5. Geopolitical turmoil raises risks for the global supply chain. The conflicts in the Middle East and Ukraine, together with the potential for escalating tensions elsewhere in the world, means that pharma leaders must proactively monitor the risks posed to their global supply chain and plan for their potential impact on the procurement of materials, manufacturing of products and distribution of those products.

6. Current market conditions are creating challenges for Private Equity. Several private equity sale processes faced hurdles due to unrealistic EBITDA multiples. Given the high multiples that funds acquired these assets at, there has been a delay in bringing them to market due to current interest rates and a lack of financing. Most processes are stalling due to valuation expectations and many funds don’t have the appetite to see their business go through a failed process. At the same time, though, funds remain keen to test the market, given the urgency to return capital to limited partners (LPs).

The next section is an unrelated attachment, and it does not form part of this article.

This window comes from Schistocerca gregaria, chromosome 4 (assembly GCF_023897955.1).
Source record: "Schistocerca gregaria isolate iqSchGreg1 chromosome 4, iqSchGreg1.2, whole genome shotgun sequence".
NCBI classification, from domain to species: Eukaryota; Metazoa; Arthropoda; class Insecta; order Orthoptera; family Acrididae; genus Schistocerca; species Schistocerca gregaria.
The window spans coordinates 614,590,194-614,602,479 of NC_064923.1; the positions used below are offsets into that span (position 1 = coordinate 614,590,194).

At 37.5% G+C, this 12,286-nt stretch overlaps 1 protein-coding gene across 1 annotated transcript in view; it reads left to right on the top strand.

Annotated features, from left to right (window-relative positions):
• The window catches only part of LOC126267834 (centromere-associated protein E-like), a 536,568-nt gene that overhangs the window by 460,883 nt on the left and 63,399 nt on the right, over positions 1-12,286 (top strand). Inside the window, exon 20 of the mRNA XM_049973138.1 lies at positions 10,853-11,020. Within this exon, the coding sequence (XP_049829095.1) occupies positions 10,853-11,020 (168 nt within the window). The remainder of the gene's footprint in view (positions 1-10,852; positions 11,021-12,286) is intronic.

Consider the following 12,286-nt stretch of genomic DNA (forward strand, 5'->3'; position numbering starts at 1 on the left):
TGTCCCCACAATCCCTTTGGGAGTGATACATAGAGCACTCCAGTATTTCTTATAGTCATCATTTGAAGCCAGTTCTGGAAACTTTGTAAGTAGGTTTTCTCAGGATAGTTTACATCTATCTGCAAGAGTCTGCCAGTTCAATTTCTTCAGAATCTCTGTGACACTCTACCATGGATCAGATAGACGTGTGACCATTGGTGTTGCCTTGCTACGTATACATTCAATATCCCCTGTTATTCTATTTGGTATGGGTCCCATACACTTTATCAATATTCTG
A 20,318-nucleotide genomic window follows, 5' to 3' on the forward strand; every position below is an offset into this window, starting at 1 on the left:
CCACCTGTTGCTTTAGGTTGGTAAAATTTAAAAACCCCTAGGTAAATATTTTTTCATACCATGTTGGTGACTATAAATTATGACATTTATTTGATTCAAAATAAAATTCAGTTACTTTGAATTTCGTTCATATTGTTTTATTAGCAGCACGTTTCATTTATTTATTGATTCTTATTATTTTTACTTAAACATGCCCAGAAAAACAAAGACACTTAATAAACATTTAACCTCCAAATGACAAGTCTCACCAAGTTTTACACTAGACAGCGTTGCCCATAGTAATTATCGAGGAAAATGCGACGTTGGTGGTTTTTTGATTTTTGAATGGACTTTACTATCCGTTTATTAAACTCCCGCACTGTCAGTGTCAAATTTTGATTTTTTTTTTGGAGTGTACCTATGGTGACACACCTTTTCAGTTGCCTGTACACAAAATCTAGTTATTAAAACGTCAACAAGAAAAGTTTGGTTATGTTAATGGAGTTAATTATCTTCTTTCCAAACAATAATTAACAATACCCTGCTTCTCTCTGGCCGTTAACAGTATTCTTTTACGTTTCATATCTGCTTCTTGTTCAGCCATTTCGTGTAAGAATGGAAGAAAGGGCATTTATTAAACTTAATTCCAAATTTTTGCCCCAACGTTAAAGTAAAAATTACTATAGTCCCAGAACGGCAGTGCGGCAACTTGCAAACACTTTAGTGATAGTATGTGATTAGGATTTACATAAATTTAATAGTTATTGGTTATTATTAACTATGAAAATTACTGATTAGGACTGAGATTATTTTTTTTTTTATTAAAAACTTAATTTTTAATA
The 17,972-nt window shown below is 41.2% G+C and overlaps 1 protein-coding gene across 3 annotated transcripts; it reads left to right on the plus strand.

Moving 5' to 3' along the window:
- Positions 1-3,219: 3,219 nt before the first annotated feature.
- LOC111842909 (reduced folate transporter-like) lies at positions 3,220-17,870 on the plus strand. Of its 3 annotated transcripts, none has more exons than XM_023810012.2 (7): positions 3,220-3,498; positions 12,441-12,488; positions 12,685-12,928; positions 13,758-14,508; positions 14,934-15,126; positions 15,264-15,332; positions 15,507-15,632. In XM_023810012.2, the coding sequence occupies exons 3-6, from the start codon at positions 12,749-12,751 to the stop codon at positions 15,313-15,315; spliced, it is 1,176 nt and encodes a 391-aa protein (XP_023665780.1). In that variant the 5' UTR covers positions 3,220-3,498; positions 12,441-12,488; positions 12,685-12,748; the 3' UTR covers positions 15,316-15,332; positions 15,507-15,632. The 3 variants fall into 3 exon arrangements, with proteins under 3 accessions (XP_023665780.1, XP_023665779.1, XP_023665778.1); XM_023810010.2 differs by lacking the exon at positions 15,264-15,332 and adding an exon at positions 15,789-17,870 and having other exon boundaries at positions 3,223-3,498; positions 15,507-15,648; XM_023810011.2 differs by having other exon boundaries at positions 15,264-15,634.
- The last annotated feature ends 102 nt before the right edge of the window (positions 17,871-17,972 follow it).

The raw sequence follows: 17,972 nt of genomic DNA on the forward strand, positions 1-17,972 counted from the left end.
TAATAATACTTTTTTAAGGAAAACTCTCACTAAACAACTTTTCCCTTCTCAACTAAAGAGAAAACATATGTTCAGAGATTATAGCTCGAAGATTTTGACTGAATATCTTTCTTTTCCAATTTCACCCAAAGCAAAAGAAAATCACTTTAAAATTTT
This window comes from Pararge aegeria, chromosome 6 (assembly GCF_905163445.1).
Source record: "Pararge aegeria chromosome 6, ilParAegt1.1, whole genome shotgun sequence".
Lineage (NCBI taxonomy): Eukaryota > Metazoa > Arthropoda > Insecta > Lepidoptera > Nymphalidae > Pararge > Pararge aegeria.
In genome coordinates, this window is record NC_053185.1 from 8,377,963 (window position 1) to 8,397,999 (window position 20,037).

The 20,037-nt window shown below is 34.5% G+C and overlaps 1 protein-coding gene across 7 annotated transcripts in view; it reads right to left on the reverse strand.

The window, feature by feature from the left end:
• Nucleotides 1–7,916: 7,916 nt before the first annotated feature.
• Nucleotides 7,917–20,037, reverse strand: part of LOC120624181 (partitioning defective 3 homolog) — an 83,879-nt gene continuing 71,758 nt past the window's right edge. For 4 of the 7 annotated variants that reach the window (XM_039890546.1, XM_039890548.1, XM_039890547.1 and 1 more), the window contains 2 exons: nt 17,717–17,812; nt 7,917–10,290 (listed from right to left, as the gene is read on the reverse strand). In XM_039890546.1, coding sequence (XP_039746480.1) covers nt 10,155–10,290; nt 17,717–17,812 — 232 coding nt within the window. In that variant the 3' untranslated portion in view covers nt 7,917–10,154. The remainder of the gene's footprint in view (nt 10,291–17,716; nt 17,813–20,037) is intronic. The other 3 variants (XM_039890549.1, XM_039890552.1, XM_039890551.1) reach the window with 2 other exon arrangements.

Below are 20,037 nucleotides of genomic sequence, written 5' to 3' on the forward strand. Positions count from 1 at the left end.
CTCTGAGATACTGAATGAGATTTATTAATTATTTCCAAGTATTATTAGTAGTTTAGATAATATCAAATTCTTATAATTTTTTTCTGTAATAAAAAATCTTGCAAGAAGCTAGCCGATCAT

The supply chain challenges and opportunities faced by biopharmaceutical companies are not solely the responsibility of the Chief Procurement Officer. Without proper attention and planning, they could upend business models. CEOs and the entire C-Suite must understand and actively work together to mitigate these supply chain challenges and capitalize on the opportunities.

We believe that biopharmaceutical CEOs and other C-Suite executives that can do the following will be well positioned to navigate this complexity:

1. Anticipate and prepare for rapid change. Leaders need to be forward thinkers, constantly scanning the horizon for the latest industry developments, geopolitical issues, technology changes and regulatory proposals, such as the EU good manufacturing practice (GMP) guide revisions, which aim to clarify the regulations affecting the manufacturing of sterile drugs made in the EU, including products which are imported.